A Navy SEAL awaiting trial for alleged war crimes in Iraq in 2017 also is being investigated in the shooting death of an Afghan civilian in 2010, according to his defense attorney, who complained to the judge about the investigation last week.
The attorney said during the SEAL's court-martial last week that he suspects Navy officials were leaking information about the investigation to the media.
Chief Special Warfare Operator Edward R. Gallagher, 39, is awaiting a military trial in San Diego on a charge of premeditated murder for allegedly killing a wounded ISIS fighter in 2017 and on charges of aggravated assault connected to the shooting of two Iraqi civilians and other related charges.
He has pleaded not guilty and denies all those charges. His case has gained national interest, with President Donald Trump recently ordering a less restrictive pre-trial confinement for him.
Gallagher's lead defense attorney, New York-based Timothy Parlatore, argued at a hearing at Naval Base San Diego last week that the government has been leaking information to the media about an investigation into a 2010 shooting of a goat herder in Afghanistan. Gallagher has not been charged in that case.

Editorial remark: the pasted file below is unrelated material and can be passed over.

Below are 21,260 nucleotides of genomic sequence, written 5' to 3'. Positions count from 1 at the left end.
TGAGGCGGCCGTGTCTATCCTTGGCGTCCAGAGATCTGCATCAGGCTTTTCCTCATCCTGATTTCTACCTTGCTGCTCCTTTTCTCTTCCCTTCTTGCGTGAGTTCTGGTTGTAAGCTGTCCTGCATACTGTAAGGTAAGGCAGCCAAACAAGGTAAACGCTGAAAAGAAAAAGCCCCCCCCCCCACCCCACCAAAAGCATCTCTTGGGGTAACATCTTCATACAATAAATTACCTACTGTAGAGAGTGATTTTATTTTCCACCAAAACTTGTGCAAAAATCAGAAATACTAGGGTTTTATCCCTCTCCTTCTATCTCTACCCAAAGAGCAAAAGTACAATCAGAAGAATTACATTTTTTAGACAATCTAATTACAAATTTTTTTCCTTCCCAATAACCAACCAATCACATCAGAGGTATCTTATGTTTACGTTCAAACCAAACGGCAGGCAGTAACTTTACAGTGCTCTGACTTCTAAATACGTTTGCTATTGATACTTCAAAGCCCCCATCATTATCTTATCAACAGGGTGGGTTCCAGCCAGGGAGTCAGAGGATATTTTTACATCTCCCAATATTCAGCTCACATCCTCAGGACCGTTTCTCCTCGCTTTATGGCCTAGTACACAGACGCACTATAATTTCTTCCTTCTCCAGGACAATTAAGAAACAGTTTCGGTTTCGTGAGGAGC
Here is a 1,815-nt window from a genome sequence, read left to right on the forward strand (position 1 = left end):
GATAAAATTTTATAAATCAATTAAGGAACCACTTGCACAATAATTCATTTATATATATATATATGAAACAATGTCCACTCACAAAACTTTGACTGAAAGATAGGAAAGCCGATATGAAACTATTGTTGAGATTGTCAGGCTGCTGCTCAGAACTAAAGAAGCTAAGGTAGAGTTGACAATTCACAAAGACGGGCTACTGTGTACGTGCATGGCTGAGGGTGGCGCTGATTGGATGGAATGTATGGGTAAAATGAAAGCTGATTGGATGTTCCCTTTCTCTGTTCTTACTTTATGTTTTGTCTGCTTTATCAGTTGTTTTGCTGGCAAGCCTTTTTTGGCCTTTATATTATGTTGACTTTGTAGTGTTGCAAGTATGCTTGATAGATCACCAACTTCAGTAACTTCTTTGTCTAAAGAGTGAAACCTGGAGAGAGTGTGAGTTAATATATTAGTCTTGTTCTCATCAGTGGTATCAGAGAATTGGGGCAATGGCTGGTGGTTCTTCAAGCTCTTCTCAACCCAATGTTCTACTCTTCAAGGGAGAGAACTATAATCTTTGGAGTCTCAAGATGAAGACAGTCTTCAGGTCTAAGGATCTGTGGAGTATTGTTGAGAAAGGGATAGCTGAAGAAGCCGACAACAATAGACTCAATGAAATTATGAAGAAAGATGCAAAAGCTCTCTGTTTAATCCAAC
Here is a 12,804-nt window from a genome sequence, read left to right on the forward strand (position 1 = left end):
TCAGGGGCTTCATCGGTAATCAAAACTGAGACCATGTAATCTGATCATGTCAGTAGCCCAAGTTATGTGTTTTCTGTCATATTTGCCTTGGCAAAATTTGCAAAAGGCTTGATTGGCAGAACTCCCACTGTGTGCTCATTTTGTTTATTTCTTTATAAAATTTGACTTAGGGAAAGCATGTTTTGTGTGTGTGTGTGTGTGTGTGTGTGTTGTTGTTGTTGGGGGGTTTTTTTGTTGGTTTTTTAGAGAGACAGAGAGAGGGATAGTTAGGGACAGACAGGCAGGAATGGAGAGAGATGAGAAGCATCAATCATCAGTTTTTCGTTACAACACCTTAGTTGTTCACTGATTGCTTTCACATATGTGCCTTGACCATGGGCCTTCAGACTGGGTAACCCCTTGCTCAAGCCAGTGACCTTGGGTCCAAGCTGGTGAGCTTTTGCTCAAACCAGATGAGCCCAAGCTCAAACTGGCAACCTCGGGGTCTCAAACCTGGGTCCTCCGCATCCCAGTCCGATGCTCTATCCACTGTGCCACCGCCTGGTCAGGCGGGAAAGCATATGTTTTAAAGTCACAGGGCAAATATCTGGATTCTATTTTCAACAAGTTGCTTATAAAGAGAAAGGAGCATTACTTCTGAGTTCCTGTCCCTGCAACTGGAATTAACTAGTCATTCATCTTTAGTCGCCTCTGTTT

The judge in Gallagher's court-martial, Navy Capt. Aaron Rugh, ruled on Jan. 25 that other allegations involving Gallagher -- including the alleged incident in Afghanistan -- would not be admissible in his murder trial. He also imposed a protective order over investigative documents and evidence in the case.
Details of the 2010 shooting are laid out in a Naval Criminal Investigative Service summary report covered by that protective order. Part of the report was obtained by The San Diego Union-Tribune, with other details confirmed by Parlatore in response to questions about the allegations against Gallagher.
According to the NCIS investigative file discussed at multiple court hearings, several members of Gallagher's platoon told Navy investigators that Gallagher had routinely bragged about killing people -- in and out of battle -- including that Gallagher allegedly said he got away with shooting the goat herder in Afghanistan.
Some of those SEALs said they dismissed those claims as embellishments, if not outright fabrications, the report says.
Gallagher's defense attorneys also have said they believe some of the witnesses lied to investigators or have changed their stories.